Self-Portrait of Ben Codrington.

Ben Codrington

Paintbrush Icon. Designer

Programming Icon. Developer

Wrench Icon. Projects

Phanary

JS (jQuery), HTML, CSS (PostCSS).

Node.js, MongoDB, Express, webpack, gulp.

Released July 2017 [development ongoing]

Phanary is an in-browser utility that excels at playing sound effects and ambient music quickly and smoothly. Optimized for use in fantasy role-playing games like Pathfinder and Dungeons & Dragons, the site allows the user to create custom sonic atmospheres within seconds. Users can adjust relative track volumes, and seamlessly transition between soundscapes at the click of a button.

Using Phanary on desktop.

The site runs smoothly on desktop and mobile, with a responsive and elegant front end design that promotes speed and customization, lovingly constructed with gulp, webpack and PostCSS.

The Phanary 'Atmospheres' tab on mobile. The Phanary 'Tracks' tab on mobile.

This project gave me experience with Node.js, MongoDB, and building a progressive web-app from start to finish, while also refining my front-end skills. Working on Phanary really helped me solidify my workflow and git integration. After posting about the app on reddit, the D&D community responded with enthusiasm and suggestions that I utilized to add user-requested features like permanence across sessions. To achieve this I researched and implemented the use of browser local storage.

I continue to maintain and update Phanary for my own D&D sessions, and for the users around the world who regularly put it to good use.

WAMSIT: Which Actor/Movie/Show Is It?

JS (jQuery), HTML, CSS (PostCSS).

Node.js, MongoDB, Express, webpack, gulp, Microsoft Azure Face API.

September 16-17, 2017

WAMSIT: What Actor/Movie/Show Is It? is a project I built with a partner in 36 hours for Hack The North 2017. It's a website that takes the URL of an image, identifies any faces in the image using Microsoft Azure's Face API, and attempts to identify the faces by comparing them to its MongoDB database of actors. WAMSIT then searches TMDB, finding a list of movies and shows that each actor appears in, then cross-referencing them to try to guess which movie or show the image is from.

Using WAMSIT to identify a still from Crazy, Stupid, Love.

Despite the time limit, we were able to add a layer of polish to the site, like the ability to open the TMDB page for the actors/movies/shows that WAMSIT displays directly by simply clicking the result. The site was designed responsively to look great on desktop and mobile using gulp, webpack and PostCSS.

This project gave me experience with using external REST APIs and I learned valuable lessons about scope when paring down features and stretch goals to meat the strict 36-hour deadline.

Wyrmling: First Hunt

JS, HTML, CSS.

Phaser, Pyxel Edit, Bosca Ceoil, webpack, gulp.

August 11-13, 2017

Wyrmling: First Hunt is a reaction- and strategy-based infinite sidescroller created in two days for #LOWREZJAM. In Wyrmling, you play as a baby dragon sneaking his way through the forest trying to avoid the pesky wolves and traps that make eating birds and their eggs so hard to do.

An example of Wyrmling: First Hunt gampeplay.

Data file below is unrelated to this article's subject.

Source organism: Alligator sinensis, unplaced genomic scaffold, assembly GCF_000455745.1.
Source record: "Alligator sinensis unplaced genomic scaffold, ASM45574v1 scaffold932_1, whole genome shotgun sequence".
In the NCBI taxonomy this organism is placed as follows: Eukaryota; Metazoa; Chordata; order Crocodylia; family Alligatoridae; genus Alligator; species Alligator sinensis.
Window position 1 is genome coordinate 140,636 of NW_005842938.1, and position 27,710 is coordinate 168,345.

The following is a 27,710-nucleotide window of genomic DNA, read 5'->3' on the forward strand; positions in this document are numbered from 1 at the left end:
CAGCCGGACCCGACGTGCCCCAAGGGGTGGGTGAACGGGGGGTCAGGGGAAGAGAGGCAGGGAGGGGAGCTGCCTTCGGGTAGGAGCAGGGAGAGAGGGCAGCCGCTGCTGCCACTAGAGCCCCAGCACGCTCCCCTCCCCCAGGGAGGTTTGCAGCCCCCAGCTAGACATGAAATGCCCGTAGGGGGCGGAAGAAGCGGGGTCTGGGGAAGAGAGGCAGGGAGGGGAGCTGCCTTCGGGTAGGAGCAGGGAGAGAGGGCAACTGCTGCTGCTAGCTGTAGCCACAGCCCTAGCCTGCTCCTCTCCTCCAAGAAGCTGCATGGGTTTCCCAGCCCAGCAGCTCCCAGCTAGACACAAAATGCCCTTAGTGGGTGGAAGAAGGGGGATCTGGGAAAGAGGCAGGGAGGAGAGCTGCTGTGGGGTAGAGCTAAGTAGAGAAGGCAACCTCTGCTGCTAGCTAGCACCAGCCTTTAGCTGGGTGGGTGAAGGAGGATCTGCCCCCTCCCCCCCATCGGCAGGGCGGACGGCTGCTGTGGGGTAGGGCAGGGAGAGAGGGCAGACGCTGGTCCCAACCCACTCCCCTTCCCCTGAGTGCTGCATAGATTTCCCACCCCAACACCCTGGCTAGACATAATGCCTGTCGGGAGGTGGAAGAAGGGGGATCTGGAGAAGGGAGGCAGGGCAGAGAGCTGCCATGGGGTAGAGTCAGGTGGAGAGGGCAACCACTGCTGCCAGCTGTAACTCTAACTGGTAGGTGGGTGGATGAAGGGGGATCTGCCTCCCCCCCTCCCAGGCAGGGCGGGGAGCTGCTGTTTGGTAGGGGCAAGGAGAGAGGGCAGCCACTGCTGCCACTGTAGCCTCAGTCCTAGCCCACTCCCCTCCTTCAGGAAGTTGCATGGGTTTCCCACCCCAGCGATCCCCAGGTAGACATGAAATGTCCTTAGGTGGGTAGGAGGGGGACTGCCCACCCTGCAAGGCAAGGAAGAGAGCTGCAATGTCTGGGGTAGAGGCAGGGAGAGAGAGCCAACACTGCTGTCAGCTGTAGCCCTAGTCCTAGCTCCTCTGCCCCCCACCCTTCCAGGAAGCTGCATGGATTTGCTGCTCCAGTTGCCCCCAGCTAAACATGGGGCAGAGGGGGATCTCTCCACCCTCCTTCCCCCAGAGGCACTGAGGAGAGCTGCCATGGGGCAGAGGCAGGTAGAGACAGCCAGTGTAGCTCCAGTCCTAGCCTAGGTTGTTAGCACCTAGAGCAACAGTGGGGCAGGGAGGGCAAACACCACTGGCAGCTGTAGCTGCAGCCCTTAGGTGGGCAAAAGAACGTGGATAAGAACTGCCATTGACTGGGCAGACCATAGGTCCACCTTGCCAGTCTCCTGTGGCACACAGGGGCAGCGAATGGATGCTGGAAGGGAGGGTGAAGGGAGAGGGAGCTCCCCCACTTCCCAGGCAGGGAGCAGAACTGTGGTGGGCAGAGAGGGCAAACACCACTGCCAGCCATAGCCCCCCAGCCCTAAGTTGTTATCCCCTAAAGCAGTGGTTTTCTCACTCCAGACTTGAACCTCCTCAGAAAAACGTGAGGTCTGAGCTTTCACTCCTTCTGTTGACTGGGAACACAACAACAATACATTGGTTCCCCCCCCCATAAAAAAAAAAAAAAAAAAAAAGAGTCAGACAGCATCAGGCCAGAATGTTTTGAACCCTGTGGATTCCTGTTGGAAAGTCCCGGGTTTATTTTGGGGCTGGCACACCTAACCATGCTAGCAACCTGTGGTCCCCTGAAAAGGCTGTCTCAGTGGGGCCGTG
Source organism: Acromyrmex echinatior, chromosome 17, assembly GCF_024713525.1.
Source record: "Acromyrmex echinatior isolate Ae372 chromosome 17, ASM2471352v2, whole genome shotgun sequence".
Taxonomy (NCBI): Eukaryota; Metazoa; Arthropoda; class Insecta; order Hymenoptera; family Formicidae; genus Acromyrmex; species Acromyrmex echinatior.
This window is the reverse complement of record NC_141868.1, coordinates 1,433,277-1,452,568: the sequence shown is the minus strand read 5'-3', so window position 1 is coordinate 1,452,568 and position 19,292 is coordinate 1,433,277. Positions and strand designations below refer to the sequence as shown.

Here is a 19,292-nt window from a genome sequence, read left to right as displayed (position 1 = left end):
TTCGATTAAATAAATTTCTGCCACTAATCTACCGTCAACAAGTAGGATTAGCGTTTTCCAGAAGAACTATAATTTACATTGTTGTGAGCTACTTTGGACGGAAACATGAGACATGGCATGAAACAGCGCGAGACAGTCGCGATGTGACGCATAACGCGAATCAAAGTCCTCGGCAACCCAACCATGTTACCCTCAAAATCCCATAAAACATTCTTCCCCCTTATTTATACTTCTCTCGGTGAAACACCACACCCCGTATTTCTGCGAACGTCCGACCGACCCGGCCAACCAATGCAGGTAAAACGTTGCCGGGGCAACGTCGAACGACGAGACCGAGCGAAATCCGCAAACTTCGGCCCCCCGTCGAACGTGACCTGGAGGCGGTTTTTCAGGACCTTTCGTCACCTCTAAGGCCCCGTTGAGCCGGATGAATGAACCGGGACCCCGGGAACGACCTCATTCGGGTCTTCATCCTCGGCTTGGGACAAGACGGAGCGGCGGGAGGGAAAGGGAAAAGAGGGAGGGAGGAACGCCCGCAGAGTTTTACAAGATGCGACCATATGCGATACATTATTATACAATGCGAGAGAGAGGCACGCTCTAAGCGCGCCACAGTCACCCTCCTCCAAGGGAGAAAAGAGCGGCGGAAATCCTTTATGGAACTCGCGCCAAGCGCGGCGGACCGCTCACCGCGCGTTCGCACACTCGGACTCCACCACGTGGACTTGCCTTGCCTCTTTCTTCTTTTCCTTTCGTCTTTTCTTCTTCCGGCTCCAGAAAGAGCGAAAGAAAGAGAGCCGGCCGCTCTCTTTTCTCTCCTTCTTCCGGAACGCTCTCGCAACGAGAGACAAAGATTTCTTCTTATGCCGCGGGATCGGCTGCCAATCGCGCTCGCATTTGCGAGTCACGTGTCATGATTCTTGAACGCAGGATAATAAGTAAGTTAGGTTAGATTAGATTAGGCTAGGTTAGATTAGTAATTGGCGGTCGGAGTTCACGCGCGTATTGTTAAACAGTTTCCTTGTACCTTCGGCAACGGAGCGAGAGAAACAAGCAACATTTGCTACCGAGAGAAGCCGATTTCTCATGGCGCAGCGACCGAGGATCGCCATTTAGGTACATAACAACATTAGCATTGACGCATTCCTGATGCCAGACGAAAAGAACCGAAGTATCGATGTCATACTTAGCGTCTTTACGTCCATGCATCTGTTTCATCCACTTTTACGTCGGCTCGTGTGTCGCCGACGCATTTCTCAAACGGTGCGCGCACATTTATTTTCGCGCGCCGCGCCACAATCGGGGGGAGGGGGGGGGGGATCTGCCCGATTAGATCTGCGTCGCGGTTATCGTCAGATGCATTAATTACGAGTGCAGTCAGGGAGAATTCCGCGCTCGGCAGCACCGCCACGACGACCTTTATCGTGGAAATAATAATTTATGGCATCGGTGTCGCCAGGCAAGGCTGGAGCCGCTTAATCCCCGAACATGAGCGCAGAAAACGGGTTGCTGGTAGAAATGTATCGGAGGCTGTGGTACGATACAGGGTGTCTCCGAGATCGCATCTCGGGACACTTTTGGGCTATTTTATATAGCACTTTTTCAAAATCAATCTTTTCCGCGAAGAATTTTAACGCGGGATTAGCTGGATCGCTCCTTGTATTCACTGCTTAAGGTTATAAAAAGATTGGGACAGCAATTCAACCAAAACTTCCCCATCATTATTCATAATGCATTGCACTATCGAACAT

I've always found that learning programming languages, tools, and frameworks is entirely on a students shoulders. If you want to have broad experience with a number of these, you have to learn of your own accord at every opportunity. I took this opportunity to go from having no experience with the Phaser JavaScript game framework, to 48 hours later having completed a game with it.

The Wyrmling: First Hunt main menu. The Wyrmling: First Hunt 'game over' screen.

This project was a fun way to keep my game development skills sharp, learn a new framework, and do some pixel art!

ScribbleHead

C#, ShaderLab.

Unity, Photoshop.

January - April, 2017

ScribbleHead is a stylized puzzle platformer where you play as an illustrated character who uses tools of his medium to avoid or sneak past obstacles and enemies.

In ScribbleHead the player must move from the left side of the map to the right side in order to proceed. Each level is made up of a series of discrete yet interconnected puzzles and challenges that incorporate two main mechanics for the player to use.

ScribbleHead using the chalk mechanic. ScribbleHead using the sketch mechanic.

My two teammates and I wrote this game for our second-year game design course, and presented it at the Queen's Creative Computing Show in April, with an overwhelmingly positive reception.

ScribbleHead using both mechanics.

This project challenged me to learn best practices for important components of game development, such as enemy AI, shaders, and team collaboration.

SixSixSixFlags

Python.

January, 2016

SixSixSixFlags is a text-based adventure game I wrote as an assignment for one of my first-year computer science courses. I'm pretty sure the assignment required that the game have four two six rooms -- I got a little carried away and gave it ~16 different areas, depending on whether or not you count the secret passageway and boss fight.

The SixSixSixFlags lottery vendor is known for his fabulous mustache. All park visitors are required to read the rulebook.

This was one of the first games I ever wrote from scratch, and while the code itself could be refactored and improved with the knowledge I've gained since then, at the time I really pushed myself to see how complete and entertaining of a game I could create with my then-limited toolset.

The park employs workers of all types: men, women, robots, etc.

This project challenged me to form a scalable architecture before I knew what an 'architecture' was, what 'scalable' meant, or what 'objects' were for. I had to creatively overcome obstacles, and did so, propelled purely by self-motivation.